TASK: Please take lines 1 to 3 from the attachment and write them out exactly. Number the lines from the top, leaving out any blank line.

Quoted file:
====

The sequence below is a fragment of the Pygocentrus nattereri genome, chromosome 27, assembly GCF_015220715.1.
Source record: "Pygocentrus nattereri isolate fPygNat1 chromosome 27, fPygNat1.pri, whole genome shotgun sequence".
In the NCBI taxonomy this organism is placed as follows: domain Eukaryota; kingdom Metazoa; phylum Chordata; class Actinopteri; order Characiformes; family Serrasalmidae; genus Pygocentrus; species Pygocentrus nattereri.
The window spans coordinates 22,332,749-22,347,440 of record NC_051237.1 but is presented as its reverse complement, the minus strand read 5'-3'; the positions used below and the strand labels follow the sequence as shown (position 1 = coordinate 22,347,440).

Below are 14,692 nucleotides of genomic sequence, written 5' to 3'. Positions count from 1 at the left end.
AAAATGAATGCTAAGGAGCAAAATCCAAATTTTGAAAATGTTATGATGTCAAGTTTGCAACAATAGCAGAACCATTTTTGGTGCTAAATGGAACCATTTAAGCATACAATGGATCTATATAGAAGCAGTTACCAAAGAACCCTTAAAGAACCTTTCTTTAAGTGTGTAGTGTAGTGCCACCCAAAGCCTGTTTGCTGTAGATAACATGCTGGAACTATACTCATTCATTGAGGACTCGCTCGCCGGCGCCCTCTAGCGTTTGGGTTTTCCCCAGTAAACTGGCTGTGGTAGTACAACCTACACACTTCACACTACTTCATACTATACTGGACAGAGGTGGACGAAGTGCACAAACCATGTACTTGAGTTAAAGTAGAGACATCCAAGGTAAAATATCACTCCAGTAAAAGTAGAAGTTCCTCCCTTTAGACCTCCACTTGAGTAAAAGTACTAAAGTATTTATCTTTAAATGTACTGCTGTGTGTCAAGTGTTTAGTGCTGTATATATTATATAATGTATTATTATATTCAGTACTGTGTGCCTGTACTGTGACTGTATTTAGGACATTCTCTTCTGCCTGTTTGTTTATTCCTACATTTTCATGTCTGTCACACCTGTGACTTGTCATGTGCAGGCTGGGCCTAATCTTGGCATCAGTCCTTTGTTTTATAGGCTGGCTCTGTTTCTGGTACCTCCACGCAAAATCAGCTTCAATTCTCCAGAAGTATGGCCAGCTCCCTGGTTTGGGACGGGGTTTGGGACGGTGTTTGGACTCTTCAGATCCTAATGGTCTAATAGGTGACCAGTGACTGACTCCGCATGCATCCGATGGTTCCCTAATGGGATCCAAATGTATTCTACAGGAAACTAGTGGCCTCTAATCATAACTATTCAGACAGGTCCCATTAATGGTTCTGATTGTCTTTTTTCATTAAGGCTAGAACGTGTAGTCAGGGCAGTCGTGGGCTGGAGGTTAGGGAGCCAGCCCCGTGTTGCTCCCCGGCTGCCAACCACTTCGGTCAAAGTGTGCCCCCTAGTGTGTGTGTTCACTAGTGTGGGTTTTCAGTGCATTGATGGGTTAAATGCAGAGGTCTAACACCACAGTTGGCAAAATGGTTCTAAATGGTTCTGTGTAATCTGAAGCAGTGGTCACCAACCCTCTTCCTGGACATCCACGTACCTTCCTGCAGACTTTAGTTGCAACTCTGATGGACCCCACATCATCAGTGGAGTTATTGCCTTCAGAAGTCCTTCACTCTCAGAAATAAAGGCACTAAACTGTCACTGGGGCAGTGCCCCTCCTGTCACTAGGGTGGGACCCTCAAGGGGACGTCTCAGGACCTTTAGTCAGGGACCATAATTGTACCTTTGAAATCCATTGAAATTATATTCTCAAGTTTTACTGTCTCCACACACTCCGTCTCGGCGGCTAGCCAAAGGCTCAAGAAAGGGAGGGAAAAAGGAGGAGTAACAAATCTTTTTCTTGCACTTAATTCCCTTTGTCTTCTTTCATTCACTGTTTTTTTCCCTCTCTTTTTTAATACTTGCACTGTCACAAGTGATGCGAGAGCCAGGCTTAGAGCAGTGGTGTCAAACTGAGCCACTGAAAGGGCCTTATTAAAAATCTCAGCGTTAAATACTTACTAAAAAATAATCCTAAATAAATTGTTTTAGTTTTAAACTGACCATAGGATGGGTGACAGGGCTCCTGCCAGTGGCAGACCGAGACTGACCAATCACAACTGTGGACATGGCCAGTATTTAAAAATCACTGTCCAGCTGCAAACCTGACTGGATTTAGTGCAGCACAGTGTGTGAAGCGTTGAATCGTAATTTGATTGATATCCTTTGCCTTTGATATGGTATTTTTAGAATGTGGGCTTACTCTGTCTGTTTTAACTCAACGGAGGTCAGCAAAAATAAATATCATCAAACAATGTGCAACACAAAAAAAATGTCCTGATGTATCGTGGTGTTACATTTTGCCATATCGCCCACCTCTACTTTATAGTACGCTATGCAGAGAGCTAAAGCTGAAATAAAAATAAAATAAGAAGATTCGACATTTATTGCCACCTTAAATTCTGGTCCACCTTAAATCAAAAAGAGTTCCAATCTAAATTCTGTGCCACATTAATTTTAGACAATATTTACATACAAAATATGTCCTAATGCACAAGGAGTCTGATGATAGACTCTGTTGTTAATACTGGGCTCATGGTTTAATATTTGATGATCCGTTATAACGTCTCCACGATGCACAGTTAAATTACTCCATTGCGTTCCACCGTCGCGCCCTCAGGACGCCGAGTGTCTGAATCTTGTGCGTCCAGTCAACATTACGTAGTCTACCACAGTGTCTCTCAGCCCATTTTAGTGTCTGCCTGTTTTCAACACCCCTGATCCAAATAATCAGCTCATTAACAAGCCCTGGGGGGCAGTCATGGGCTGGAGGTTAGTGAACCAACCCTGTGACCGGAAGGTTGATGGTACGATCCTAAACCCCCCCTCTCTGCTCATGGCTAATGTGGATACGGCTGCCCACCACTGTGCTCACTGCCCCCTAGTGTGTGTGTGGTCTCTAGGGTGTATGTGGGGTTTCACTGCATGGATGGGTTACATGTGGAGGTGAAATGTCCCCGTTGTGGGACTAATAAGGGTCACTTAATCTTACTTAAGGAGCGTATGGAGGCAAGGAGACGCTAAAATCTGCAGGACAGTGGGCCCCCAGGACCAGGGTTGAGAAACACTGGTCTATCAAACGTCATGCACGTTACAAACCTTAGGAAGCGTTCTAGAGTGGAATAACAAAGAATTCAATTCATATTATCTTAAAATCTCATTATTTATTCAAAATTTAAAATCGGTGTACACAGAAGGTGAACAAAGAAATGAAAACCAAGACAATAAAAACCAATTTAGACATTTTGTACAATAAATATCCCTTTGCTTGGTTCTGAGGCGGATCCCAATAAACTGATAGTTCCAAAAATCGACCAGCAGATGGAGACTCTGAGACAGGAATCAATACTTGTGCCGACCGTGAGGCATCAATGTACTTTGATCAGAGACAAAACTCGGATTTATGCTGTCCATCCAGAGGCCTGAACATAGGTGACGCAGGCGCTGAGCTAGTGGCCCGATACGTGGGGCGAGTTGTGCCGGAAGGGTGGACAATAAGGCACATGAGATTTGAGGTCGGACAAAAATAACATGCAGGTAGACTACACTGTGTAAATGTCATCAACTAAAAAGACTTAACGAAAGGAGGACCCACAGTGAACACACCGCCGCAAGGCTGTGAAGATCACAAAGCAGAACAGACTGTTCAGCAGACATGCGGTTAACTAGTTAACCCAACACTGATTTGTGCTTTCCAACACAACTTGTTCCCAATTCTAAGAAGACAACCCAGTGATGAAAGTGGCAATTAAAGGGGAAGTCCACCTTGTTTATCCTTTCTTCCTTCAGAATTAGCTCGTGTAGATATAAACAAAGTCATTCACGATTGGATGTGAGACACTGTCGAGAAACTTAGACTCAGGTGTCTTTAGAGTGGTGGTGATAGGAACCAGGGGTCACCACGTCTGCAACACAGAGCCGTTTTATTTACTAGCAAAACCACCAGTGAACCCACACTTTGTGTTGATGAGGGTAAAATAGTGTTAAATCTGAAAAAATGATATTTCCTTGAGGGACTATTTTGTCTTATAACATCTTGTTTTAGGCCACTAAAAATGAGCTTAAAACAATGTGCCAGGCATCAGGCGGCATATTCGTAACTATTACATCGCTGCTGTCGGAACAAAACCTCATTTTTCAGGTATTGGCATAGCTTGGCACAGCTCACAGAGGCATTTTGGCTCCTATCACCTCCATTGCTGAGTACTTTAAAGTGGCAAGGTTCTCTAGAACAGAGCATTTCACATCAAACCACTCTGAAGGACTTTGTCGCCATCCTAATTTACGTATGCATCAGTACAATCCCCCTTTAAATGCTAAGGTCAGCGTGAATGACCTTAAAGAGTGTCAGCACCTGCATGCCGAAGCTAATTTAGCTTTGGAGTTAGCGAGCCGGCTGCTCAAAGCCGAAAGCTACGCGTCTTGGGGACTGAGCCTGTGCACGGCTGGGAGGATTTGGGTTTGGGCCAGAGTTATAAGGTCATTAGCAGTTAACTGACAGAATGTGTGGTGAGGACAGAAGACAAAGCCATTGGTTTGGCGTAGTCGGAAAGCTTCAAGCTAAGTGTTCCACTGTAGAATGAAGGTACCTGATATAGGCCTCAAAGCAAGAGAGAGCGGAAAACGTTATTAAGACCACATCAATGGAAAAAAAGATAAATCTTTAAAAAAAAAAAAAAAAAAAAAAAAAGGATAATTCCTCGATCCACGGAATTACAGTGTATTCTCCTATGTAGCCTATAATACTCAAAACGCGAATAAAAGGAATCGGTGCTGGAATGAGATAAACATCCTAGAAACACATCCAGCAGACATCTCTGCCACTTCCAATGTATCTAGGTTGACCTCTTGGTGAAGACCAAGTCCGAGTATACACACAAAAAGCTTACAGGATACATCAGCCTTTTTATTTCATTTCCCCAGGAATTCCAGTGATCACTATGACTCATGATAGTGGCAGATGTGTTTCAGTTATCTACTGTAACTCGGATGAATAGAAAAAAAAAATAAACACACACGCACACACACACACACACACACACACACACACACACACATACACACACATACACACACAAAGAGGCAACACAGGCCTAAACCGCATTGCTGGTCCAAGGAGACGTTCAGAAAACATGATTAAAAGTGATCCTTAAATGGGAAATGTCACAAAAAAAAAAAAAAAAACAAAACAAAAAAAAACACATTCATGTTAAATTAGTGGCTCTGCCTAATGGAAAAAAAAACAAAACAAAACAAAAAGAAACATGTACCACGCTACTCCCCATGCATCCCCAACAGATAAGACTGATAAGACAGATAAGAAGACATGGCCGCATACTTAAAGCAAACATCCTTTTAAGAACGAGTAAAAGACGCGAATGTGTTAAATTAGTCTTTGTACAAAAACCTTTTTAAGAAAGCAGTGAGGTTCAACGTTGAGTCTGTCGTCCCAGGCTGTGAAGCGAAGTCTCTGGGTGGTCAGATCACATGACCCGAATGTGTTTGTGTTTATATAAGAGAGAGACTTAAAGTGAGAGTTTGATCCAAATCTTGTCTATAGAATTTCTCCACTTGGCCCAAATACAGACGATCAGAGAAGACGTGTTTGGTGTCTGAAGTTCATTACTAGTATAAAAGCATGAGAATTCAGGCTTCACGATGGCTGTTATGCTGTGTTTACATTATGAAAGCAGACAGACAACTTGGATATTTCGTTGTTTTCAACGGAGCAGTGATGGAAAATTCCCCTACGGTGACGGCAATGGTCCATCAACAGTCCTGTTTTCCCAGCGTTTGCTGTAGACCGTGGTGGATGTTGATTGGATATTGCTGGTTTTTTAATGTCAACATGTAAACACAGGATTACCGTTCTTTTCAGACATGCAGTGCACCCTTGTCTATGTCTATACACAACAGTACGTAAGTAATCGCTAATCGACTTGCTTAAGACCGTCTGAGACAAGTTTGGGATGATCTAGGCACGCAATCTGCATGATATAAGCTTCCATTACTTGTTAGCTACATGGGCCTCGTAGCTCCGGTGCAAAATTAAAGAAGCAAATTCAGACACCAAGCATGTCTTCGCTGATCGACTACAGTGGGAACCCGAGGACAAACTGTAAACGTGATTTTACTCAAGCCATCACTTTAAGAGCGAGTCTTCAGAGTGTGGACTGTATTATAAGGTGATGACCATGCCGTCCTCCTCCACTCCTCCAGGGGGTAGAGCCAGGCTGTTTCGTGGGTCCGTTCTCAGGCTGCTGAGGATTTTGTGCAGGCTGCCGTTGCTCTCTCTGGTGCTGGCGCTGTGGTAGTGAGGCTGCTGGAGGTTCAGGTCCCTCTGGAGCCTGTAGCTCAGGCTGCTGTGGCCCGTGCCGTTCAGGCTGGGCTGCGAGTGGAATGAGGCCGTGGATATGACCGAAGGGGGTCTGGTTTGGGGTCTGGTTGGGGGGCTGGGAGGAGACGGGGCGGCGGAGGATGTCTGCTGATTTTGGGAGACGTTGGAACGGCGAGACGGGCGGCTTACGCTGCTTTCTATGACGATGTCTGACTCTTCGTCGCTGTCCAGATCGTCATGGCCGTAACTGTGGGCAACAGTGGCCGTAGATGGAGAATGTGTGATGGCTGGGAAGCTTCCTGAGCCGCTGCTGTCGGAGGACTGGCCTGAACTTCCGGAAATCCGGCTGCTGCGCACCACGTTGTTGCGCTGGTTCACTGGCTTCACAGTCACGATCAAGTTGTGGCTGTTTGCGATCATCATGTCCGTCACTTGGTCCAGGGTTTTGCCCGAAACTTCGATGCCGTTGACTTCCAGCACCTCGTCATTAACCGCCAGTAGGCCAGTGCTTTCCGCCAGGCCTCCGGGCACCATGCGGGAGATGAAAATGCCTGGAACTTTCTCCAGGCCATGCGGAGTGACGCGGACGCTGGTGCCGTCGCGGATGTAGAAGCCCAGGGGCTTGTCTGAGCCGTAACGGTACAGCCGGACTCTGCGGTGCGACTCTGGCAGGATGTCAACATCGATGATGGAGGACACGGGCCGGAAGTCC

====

The sequence below is a fragment of the Pygocentrus nattereri genome, chromosome 27, assembly GCF_015220715.1.
Source record: "Pygocentrus nattereri isolate fPygNat1 chromosome 27, fPygNat1.pri, whole genome shotgun sequence".
In the NCBI taxonomy this organism is placed as follows: domain Eukaryota; kingdom Metazoa; phylum Chordata; class Actinopteri; order Characiformes; family Serrasalmidae; genus Pygocentrus; species Pygocentrus nattereri.